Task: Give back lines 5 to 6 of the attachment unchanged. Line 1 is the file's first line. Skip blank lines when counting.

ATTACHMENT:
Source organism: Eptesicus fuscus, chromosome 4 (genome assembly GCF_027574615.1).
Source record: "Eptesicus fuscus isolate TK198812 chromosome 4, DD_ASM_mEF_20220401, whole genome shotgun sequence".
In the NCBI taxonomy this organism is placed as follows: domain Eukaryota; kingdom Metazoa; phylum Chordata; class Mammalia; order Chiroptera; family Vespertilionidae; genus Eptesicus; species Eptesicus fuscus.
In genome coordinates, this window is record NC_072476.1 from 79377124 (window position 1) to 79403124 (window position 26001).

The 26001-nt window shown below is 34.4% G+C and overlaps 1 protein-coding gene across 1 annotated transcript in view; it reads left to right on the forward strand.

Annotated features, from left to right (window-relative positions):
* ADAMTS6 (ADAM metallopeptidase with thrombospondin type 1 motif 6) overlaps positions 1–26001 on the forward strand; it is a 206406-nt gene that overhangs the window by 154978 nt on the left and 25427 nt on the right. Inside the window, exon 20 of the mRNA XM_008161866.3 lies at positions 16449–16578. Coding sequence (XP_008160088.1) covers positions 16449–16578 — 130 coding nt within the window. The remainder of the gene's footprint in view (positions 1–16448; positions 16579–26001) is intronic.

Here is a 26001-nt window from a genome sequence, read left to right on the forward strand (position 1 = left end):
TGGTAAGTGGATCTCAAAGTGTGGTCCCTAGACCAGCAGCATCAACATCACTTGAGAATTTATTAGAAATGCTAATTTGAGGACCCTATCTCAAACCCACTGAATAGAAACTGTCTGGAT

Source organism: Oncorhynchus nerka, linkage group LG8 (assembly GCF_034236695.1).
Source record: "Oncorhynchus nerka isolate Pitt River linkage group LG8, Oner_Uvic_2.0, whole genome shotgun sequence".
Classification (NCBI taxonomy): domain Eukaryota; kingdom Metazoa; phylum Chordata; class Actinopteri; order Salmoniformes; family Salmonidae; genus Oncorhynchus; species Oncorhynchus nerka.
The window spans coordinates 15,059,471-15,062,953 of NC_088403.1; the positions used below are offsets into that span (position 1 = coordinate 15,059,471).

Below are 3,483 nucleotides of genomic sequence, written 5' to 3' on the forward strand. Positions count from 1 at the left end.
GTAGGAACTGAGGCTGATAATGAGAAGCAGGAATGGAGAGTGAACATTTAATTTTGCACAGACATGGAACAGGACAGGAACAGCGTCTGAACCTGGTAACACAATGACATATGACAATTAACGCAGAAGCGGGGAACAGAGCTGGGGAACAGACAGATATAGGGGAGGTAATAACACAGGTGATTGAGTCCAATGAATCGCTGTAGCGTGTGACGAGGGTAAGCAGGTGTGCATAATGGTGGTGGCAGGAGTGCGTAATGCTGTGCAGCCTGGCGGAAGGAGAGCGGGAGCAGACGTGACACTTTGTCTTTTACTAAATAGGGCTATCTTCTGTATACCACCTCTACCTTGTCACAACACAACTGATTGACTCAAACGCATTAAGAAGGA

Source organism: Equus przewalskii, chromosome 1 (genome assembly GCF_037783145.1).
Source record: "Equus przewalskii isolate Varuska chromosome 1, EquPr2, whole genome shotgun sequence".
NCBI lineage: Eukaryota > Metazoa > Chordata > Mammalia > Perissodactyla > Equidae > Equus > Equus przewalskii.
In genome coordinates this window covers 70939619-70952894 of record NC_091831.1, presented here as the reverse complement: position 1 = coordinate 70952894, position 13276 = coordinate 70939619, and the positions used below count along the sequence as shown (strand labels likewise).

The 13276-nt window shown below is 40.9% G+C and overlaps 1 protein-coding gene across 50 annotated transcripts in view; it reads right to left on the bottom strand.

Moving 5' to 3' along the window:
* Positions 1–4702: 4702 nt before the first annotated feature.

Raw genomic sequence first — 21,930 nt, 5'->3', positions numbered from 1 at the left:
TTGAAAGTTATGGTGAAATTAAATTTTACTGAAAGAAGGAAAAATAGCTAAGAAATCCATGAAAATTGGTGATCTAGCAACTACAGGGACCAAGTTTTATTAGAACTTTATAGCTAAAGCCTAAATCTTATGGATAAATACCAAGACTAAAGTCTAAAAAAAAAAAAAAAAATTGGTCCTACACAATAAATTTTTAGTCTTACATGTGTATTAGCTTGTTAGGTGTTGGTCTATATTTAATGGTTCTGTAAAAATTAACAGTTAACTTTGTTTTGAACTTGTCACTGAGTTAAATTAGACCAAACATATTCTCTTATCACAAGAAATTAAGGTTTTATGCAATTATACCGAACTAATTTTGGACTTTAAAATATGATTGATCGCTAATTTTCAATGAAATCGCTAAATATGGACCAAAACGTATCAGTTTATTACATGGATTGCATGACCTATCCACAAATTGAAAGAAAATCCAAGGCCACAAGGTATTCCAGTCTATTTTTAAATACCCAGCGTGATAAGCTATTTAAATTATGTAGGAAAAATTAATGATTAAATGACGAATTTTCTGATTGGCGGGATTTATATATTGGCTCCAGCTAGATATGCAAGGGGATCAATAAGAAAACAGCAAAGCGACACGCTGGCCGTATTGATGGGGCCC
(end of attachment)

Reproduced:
The 26001-nt window shown below is 34.4% G+C and overlaps 1 protein-coding gene across 1 annotated transcript in view; it reads left to right on the forward strand.

Annotated features, from left to right (window-relative positions):